I WAS PLANNING TO WRITE a Christmas column, what with it being Christmas and all, but then I started reading the newspaper and now I'm not sure I can. Apparently it is not correct to speak of Christmas anymore. (If you can figure out how I can talk about not talking about Christmas without talking about Christmas, please let me know.)
So, how to proceed? Since in Cary the city puts up a seasonally displayed, ornamentally decorated evergreen tree and calls it a community tree (which coincidentally shows up at about the time a Christmas tree would show up), I considered emulating them. But I really couldn't call my column a community column because I want to write it all by myself.
My next thought: Maybe I could call it an X-mas column. Then the "X" could mean one thing to atheists (and their existentialist fellow travelers) but something else to Christians. In that way it would be one of those secret symbols, like the fish emblem you see on cars that you have wondered so much about.
X-mas, it would seem, would take the Christ out of Christmas -- X him right out, so to speak. But some atheists would still find X-mas offensive since it would, even in negation, point to Christ. (Don't think I'm joking. Many atheists don't like being called atheist because the root of the word is theist which refers to God, who as they would be glad to point out, doesn't exist. So, some of them have lobbied to have themselves referred to as "brights." Again, I'm not making this up.)
Here's another problem with an X-mas column. X-mas is not, some scholars say, a non-Christian, an a-Christian or an anti-Christian term. Among the religious, objections to Xmas usually fall along the line that this takes Christ out of Christmas, replacing him with an unknown (since the English letter x is a common mathematical symbol for an unknown quantity) -- but this isn't so. X-mas long predates the 20th-century secularization of the holiday. The term was a widely used symbol for Christmas in the time of Gutenberg, five centuries earlier, and has no irreverent implication whatsoever.
I contemplated briefly going with the Raleigh solution, as in the dueling seasonal displays in Moore Square, Raleigh's free speech zone. (The U.S. used to be a free speech zone, but something happened, I think.) In Raleigh, the duel is Son versus Sun. Call2Action put up a Nativity Scene. The Triangle Freethought Society put up a poster celebrating the Winter Solstice.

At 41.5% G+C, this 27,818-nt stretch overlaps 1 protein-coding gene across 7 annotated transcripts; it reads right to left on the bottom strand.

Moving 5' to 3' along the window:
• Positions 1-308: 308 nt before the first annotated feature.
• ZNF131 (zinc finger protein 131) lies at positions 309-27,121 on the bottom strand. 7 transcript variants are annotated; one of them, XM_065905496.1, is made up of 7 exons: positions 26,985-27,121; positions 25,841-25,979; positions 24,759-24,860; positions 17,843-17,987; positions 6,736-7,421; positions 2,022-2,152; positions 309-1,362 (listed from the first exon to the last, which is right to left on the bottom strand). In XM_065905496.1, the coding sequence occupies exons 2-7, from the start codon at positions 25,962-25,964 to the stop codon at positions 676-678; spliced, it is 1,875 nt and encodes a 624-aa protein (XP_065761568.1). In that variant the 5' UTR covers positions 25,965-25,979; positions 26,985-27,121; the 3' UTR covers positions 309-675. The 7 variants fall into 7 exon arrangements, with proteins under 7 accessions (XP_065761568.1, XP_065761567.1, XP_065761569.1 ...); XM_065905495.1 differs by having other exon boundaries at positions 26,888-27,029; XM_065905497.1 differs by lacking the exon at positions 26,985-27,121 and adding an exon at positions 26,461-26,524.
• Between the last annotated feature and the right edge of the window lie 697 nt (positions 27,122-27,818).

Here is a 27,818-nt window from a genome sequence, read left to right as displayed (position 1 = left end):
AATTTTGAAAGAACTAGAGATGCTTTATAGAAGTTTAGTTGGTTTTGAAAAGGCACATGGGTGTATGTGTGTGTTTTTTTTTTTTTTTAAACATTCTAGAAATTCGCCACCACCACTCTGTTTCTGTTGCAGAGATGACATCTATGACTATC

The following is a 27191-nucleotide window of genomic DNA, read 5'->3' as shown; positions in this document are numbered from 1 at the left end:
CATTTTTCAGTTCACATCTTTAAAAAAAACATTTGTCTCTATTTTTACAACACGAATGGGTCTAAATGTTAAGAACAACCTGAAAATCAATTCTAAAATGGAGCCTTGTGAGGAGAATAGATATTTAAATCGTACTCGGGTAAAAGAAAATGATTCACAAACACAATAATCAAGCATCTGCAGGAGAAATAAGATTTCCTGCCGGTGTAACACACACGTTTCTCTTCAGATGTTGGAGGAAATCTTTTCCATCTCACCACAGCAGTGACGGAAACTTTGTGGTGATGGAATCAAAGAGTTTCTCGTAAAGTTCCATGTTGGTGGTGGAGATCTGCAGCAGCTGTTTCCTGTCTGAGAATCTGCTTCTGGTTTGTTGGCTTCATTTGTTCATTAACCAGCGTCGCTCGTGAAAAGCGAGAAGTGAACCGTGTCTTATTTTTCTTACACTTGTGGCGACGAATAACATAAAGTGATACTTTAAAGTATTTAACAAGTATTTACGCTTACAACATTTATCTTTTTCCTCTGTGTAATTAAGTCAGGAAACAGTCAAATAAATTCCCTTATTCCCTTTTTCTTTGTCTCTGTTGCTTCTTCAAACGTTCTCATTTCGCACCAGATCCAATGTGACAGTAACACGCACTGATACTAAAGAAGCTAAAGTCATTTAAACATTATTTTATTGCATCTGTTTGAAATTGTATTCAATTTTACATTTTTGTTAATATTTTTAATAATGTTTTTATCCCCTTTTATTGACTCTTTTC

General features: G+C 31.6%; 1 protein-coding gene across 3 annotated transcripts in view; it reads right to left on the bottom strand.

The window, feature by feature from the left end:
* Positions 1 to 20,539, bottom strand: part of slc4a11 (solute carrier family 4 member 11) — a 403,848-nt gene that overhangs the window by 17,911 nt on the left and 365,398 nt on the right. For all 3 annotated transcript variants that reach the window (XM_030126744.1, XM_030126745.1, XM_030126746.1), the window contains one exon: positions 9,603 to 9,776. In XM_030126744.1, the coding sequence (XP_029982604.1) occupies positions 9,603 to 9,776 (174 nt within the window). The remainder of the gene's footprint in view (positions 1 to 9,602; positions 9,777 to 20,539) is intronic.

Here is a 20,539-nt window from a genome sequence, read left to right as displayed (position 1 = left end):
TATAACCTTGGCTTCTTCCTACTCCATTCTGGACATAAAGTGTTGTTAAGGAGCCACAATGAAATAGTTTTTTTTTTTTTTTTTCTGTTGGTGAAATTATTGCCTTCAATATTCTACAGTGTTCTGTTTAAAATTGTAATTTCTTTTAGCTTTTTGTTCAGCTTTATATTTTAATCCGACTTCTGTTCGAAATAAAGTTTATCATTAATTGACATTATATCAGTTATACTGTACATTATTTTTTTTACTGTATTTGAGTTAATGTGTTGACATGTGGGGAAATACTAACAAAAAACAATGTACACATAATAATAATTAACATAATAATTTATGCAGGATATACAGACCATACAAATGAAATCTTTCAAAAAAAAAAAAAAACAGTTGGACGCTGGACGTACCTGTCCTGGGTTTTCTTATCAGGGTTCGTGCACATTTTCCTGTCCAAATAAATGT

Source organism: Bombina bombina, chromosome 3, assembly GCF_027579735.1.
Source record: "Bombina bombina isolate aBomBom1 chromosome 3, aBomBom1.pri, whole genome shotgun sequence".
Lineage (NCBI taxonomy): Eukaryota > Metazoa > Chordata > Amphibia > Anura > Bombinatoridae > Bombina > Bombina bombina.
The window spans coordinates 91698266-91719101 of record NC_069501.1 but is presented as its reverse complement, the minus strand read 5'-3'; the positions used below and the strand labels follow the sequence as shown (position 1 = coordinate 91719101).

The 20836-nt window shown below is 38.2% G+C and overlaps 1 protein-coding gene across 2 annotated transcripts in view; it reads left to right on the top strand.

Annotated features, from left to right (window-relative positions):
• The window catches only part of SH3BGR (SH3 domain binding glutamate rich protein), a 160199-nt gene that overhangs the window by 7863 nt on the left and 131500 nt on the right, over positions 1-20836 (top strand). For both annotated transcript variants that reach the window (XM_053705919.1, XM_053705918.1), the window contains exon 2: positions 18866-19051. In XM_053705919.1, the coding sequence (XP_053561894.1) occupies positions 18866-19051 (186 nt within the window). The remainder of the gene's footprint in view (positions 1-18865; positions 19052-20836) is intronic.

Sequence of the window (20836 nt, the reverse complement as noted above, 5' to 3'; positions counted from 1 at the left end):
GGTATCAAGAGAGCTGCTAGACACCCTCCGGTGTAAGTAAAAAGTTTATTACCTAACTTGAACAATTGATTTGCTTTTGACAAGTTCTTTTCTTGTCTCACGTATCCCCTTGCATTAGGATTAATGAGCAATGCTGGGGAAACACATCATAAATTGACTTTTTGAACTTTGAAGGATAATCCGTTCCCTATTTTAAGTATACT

The more sophisticated worship the Sun instead the Son. Don't laugh, their faith seems more effectual than that of mainstream Christianity. I don't know exactly how they do it but about this time of year, every year, Sun worshippers start praying for the Sun to return, and in a matter of months it does. Christians have been praying for the return of Christ for two thousand years, and he has yet to come back.
The most powerful Sun-worshipping prayers come from Norway. I have friend from Tromsø, Norway, which is 200 miles north of the Arctic Circle. Lene called me all excited one spring with this declaration: "The sun is back!" In Norway they don't just pray the sun to revive from its diminished state; they have to pray it back into existence. And they do -- every year.
Anyway, under the Raleigh model I would have to get liability insurance and a government-issued permit, so I just decided to take a pass on the combined Yes Christmas! No Christmas! column as well.
That leaves me with a column which cites a work of literature, where the original wording is retained to maintain the authenticity of the historical text.
Christmas is a-coming; the goose is getting fat.
Please put a penny in the old man's hat.
If you haven't got a penny, a ha'penny will do.
If you haven't got a ha'penny, then God bless you!
Gary D. Gaddy agrees with Rabbi Marc Gellman that "Christmas without Christ is just 'mas,' which in Spanish means more."
A version of this column was published in the Chapel Hill Herald on Friday December 25, 2009.
Copyright 2009 Gary D. Gaddy